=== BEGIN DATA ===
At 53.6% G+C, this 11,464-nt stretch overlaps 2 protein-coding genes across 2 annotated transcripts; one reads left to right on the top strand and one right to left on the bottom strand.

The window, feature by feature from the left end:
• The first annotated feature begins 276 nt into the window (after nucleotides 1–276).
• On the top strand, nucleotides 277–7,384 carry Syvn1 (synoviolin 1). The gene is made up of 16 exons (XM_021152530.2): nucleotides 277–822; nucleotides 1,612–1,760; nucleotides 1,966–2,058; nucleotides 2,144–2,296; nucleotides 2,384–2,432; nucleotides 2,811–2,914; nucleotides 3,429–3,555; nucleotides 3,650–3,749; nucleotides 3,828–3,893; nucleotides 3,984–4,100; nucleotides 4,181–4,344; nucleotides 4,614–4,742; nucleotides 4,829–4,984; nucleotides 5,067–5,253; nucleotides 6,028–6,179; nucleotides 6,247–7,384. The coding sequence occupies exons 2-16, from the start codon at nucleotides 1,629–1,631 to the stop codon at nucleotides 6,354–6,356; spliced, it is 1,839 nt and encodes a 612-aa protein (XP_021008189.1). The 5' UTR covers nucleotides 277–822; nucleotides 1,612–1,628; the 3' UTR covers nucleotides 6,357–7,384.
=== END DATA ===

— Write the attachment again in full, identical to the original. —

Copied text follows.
At 53.6% G+C, this 11,464-nt stretch overlaps 2 protein-coding genes across 2 annotated transcripts; one reads left to right on the top strand and one right to left on the bottom strand.

The window, feature by feature from the left end:
• The first annotated feature begins 276 nt into the window (after nucleotides 1–276).
• On the top strand, nucleotides 277–7,384 carry Syvn1 (synoviolin 1). The gene is made up of 16 exons (XM_021152530.2): nucleotides 277–822; nucleotides 1,612–1,760; nucleotides 1,966–2,058; nucleotides 2,144–2,296; nucleotides 2,384–2,432; nucleotides 2,811–2,914; nucleotides 3,429–3,555; nucleotides 3,650–3,749; nucleotides 3,828–3,893; nucleotides 3,984–4,100; nucleotides 4,181–4,344; nucleotides 4,614–4,742; nucleotides 4,829–4,984; nucleotides 5,067–5,253; nucleotides 6,028–6,179; nucleotides 6,247–7,384. The coding sequence occupies exons 2-16, from the start codon at nucleotides 1,629–1,631 to the stop codon at nucleotides 6,354–6,356; spliced, it is 1,839 nt and encodes a 612-aa protein (XP_021008189.1). The 5' UTR covers nucleotides 277–822; nucleotides 1,612–1,628; the 3' UTR covers nucleotides 6,357–7,384.